Being a good divorced dad means not giving up on your kids
By Jeffery M. Leving
Most divorced fathers want to spend as much time as possible with their children but oftentimes, for a variety of reason, feel they can’t.
Being a “Good Divorced Dad” oftentimes depends on how much time a father is able to commit to their children. It’s one of the topics I address in detail in my new book, which comes out this Spring, “How to be a Good Divorced Dad: Preventing the Divorce Process and Its After effects from Hurting Your Relationship with Your Children.”
Sometimes, the causes that prevent divorced fathers from becoming good dads have to do with the provisions of the divorce agreement, limiting the time they can spend with their children. Other times, the factors involve personal hurt or lack of self-esteem caused by the divorce. You may be a father physically but not in the spirit that allows you to put the strength and time into it that is required.
In many cases, divorced dads accept a restricted role that is often imposed on them by these circumstances.
But you can change that and you can be a great divorced dad who becomes a role model for your children for years to come.
My book walks fathers through the process of identifying the obstacles that prevent divorced fathers from protecting their relationship with their children.
I call them the Seven Deadly Sins of failed divorced fatherhood. They are: the terms of the custody agreement; orders of protection; financial problems; legal trickery; gender bias; guilt; and anger.
In each instance, there is a strategy to improve the amount of time you spend with your children and to improve the quality of that time.
For example, in the case of having to live under the terms of a very restrictive custody agreement, you can become available to your ex-wife to assist her by being there to help with the children. Too often, the personal animosity that results from many divorces prevents this, but your children need you.
You have to watch for opportunities when your ex-spouse will need help with the children and be there to take advantage of the opportunities. And you have to strategically think about how you approach this, not feed into the anger.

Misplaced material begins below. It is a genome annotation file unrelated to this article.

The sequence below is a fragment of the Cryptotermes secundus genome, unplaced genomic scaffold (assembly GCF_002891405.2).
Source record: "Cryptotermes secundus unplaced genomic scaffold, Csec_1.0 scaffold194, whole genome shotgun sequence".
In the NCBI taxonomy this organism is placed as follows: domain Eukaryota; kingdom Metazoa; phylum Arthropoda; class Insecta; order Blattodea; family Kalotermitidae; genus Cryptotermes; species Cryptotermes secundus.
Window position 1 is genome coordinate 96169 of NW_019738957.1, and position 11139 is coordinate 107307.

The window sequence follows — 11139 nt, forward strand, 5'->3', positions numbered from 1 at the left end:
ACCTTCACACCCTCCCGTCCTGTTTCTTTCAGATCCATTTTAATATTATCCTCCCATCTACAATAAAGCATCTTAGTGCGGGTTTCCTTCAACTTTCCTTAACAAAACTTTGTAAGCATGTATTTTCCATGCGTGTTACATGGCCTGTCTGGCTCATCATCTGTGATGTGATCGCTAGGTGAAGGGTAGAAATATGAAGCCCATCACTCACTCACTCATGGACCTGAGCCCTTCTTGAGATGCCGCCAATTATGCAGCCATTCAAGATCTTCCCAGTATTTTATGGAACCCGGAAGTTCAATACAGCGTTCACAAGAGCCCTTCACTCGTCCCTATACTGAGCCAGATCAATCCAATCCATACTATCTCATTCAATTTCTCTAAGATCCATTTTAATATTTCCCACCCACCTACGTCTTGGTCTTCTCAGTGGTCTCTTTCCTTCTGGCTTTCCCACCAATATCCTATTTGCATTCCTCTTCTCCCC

You may be hurt about the divorce. Your ex-wife may be a vengeful person. You need to control your own emotions for the benefit of your children. Why allow your former spouse’s anger to impact your relationship with your children?
A good lawyer will also be able to help with the language in your custody agreement to facilitate opportunities to increase contact with your children. They can be built into the agreement.
In each of these challenges you will want to insure that the time spent with your children is quality time. You need to work on that, but there are methods to help you do that. Planning your time with your children will vastly improve the relationship.
Having a competent, experienced attorney at your side will help avoid many of these challenges, such as avoiding an order of protection that is based on false allegations against you. Many father are coerced by guilt and a gender-biased system into believing that they must admit to fault when there is none.
My book has a list of questions divorced dads can answer to help make them stronger and more effective divorced dads. Knowing them. Thinking about them. And answering them will help improve your experience with your children.
The point is don’t give up. Control the process of divorce in order to control your relationship. And make sure your rights are properly represented when you begin the divorce.
(Named one of “America’s Best Lawyers” by Forbes Radio, Jeffery Leving is the author of two ground-breaking books, Fathers’ Rights and Divorce Wars. He can be reached at www.DadsRights.com.)